By the late Iron Age, Orkney was part of the Pictish kingdom, and although the archaeological remains from this period are less impressive there is every reason to suppose the fertile soils and rich seas of Orkney provided the Picts with a comfortable living.[1] The Dalriadic Gaels began to influence the islands towards the close of the Pictish era, perhaps principally through the role of Celtic missionaries, as evidenced by several islands bearing the epithet "Papa" in commemoration of these preachers. However, before the Gaelic presence could establish itself the Picts were gradually dispossessed by the Norsemen from the late 8th century onwards. The nature of this transition is controversial, and theories range from peaceful integration to enslavement and genocide.

Norwegian rule

Both Orkney and Shetland saw a significant influx of Norwegian settlers during the late 8th and early 9th centuries. Vikings made the islands the headquarters of their pirate expeditions carried out against Norway and the coasts of mainland Scotland. In response, Norwegian king Harald Hårfagre ("Harald Fair Hair") annexed the Northern Isles (comprising Orkney and Shetland) in 875. Rognvald Eysteinsson received Orkney and Shetland from Harald as an earldom as reparation for the death of his son in battle in Scotland, and then passed the earldom on to his brother Sigurd the Mighty.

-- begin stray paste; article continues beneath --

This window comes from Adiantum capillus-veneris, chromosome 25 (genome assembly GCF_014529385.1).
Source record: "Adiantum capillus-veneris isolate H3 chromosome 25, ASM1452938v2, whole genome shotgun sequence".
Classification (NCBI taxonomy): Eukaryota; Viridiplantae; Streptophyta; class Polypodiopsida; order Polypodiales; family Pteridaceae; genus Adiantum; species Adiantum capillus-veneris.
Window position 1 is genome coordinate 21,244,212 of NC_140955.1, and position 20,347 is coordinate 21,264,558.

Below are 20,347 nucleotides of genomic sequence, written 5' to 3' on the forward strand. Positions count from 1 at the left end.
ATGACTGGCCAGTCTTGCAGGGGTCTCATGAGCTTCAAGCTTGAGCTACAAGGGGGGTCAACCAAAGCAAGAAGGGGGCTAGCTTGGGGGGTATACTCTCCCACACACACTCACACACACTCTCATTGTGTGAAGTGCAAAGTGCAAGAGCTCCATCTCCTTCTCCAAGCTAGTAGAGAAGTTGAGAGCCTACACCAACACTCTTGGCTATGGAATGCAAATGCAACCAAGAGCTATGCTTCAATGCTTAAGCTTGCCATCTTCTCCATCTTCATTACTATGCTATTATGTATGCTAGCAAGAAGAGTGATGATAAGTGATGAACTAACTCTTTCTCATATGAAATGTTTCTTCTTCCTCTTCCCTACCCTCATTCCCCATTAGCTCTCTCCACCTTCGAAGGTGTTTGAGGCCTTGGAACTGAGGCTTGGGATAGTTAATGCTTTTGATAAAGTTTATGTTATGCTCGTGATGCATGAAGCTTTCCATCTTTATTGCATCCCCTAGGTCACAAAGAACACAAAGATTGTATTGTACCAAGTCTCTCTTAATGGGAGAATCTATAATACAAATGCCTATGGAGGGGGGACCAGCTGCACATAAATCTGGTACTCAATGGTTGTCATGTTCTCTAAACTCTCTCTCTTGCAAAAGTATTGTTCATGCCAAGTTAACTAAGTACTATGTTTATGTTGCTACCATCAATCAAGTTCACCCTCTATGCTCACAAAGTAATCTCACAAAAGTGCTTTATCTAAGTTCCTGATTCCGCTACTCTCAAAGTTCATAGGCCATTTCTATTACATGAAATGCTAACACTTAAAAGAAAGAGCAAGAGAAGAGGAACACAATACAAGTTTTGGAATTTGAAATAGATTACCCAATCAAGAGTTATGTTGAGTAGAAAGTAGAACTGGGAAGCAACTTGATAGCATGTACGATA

However, Sigurd's line barely survived him and it was Torf-Einarr, Rognvald's son by a slave, who founded a dynasty that controlled the islands for centuries after his death. He was succeeded by his son Thorfinn Skull-splitter and during this time the deposed Norwegian King Eric Bloodaxe often used Orkney as a raiding base before being killed in 954. Thorfinn's death and presumed burial at the broch of Hoxa, on South Ronaldsay, led to a long period of dynastic strife.